These are much better. The confetti is eye-catching and stands out from the dark cookie. The buttercream filling has a creamier flavor than the standard white crème, though it’s also a little artificial tasting. However, the chocolate crème and cookies manage to overpower that defect. The result is a creamy chocolate cake flavor that evokes a real cake. They’re maybe even better with milk than regular Oreo.

Chocolate Confetti Cake Oreo Cookies Creme

You may ask how I figured out the white crème tastes bad by itself if the two layers are smushed together. You see, like a hobbit, my social life revolves around food. I have a Cookie Friend. My friend and I sample every new Oreo, carefully assess, and then rank them. We’re methodical in our process, so we pried the two fillings apart to critique them independently. He pointed out these cookies seemed grittier than regular Oreo, and perhaps it’s due to the confetti. I don’t know if I agree, but you don’t disregard the opinion of your Cookie Friend, so I’m reporting it here. Then again, he also thinks that Chocolate Peanut Butter Pie Oreo are good dunked in Screwball peanut butter whiskey, so can you really trust his judgment?

Chocolate Confetti Cake is an excellent addition. I think they’re a natural addition to Oreo’s growing collection of flavors, and Mondelez should consider making them permanent. These are a limited edition, so I recommend grabbing them when you see them.

Purchased Price: $4.50
Size: 12.2 oz (345g)
Purchased at:
Rating: 9 out of 10
Nutrition Facts: (Two cookies) 140 calories, 6 grams of fat, 2 grams of saturated fat, 0 milligrams of cholesterol, 95 milligrams of sodium, 21 grams of carbohydrates, less than 1 gram of fiber, 13 grams of sugar including 13 grams added sugar, and 1 gram of protein.

REVIEW: Impossible Chicken Nuggets

Impossible Chicken Nuggets Bag

What are Impossible Chicken Nuggets?

After the success of its plant-based burgers, especially in the form of the Impossible Whopper from Burger King, Impossible Foods has introduced chicken nuggets. Having made its mark on the world by creating a plant-burger patty nearly identical to beef, it was only matter of time before Impossible Foods attempted to replicate another animal. Will these plant-based nuggets manage another feat of food super-science?

How are they?

I’m the last person in the world to not have an air-fryer, so I cooked these in my stupid, non-trendy regular oven. Eleven minutes at 375 degrees resulted in hot and crispy nuggets. I ate one too quickly and burned my mouth, just like when I was a kid!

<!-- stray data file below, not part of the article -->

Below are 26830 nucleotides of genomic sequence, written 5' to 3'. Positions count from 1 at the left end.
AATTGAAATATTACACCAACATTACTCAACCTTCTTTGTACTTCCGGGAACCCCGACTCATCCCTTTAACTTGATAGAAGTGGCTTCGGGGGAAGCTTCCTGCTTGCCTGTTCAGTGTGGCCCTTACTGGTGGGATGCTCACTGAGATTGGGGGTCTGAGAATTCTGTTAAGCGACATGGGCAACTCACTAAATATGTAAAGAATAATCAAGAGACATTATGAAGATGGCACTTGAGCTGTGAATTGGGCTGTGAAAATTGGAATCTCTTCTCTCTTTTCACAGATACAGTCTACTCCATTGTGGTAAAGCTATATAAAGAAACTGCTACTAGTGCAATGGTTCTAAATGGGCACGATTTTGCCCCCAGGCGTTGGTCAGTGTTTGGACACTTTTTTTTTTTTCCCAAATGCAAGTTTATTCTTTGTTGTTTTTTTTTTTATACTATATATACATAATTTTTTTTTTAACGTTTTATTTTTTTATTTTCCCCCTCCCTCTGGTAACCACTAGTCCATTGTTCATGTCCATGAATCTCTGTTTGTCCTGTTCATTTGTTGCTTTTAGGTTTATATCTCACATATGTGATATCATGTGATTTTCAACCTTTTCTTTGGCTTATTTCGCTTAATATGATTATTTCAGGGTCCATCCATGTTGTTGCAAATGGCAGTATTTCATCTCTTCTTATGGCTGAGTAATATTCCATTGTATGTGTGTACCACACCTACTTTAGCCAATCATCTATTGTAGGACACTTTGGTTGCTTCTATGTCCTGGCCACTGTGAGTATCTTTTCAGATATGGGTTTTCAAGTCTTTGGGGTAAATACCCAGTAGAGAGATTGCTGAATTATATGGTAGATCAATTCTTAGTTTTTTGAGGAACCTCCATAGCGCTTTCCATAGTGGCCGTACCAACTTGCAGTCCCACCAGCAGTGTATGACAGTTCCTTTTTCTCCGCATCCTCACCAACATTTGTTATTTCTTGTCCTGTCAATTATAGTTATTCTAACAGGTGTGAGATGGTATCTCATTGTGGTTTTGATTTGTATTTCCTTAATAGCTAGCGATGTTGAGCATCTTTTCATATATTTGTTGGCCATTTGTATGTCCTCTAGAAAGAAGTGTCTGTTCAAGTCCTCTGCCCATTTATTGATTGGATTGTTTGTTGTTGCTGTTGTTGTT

Impossible Chicken Nuggets Coating

They’re hot, juicy, too salty, and taste like chicken. Or, they taste like chicken as much as chicken nuggets do. Because that’s the thing, isn’t it? Ground, pressed, and formed chicken made into nuggets is about as far away from actual chicken as possible, so how impressive is it to recreate them from soy?

Anything else you need to know?

Impossible Chicken Nuggets Innards

I’m usually fairly forgiving when it comes to “imitation” foods. I like Boca Burgers despite them tasting nothing like actual hamburgers. Does imitation crab taste anything like real crab? No, but it’s still good. Impossible Foods has set itself the high standard of being indistinguishable from the real thing and so I judge them accordingly.

Are these plant-based nuggets the equivalent of chicken? Yeah, they’re even closer than the burgers. Yet, I have to think that these nuggets are less impressive than an Impossible Whopper. Chicken nuggets are a notoriously hyper-processed product (Jamie Oliver is on a crusade about them). When Impossible Foods delivers the whole muscle meats that they’re working on is when plant-based meat will have its true test.


Impossible Foods’ plant-based chicken nuggets achieve the (not quite) impossible feat of making a nugget that’s no different than one made from chicken. I’m looking forward to what Impossible Foods has coming next.

Purchased Price: $6.99
Size: 13.5 oz pouch (383g)
Purchased at: Woodman’s Market
Rating: 9 out of 10
Nutrition Facts: (5 pieces) 240 calories, 12 grams of fat, 1.5 grams of saturated fat, 0 milligrams of cholesterol, 480 milligrams of sodium, 19 grams of carbohydrates, 2 grams of fiber, less than 1 gram of sugar, and 13 grams of protein.

REVIEW: Pepsi-Cola Soda Shop Black Cherry and Cream Soda Colas

Pepsi Cola Soda Shop Bottles

PepsiCo has introduced the Pepsi Soda Shop cola line with two limited edition flavors — Black Cherry and Cream Soda. Made with real sugar, Pepsi promises a modern take on some classics. Drug store soda shops have become harder and harder to find. Yet, the concept remains a touchstone in America thanks to pop culture icons like Grease. Will these sodas have me doing the jitterbug on the way to the store for more?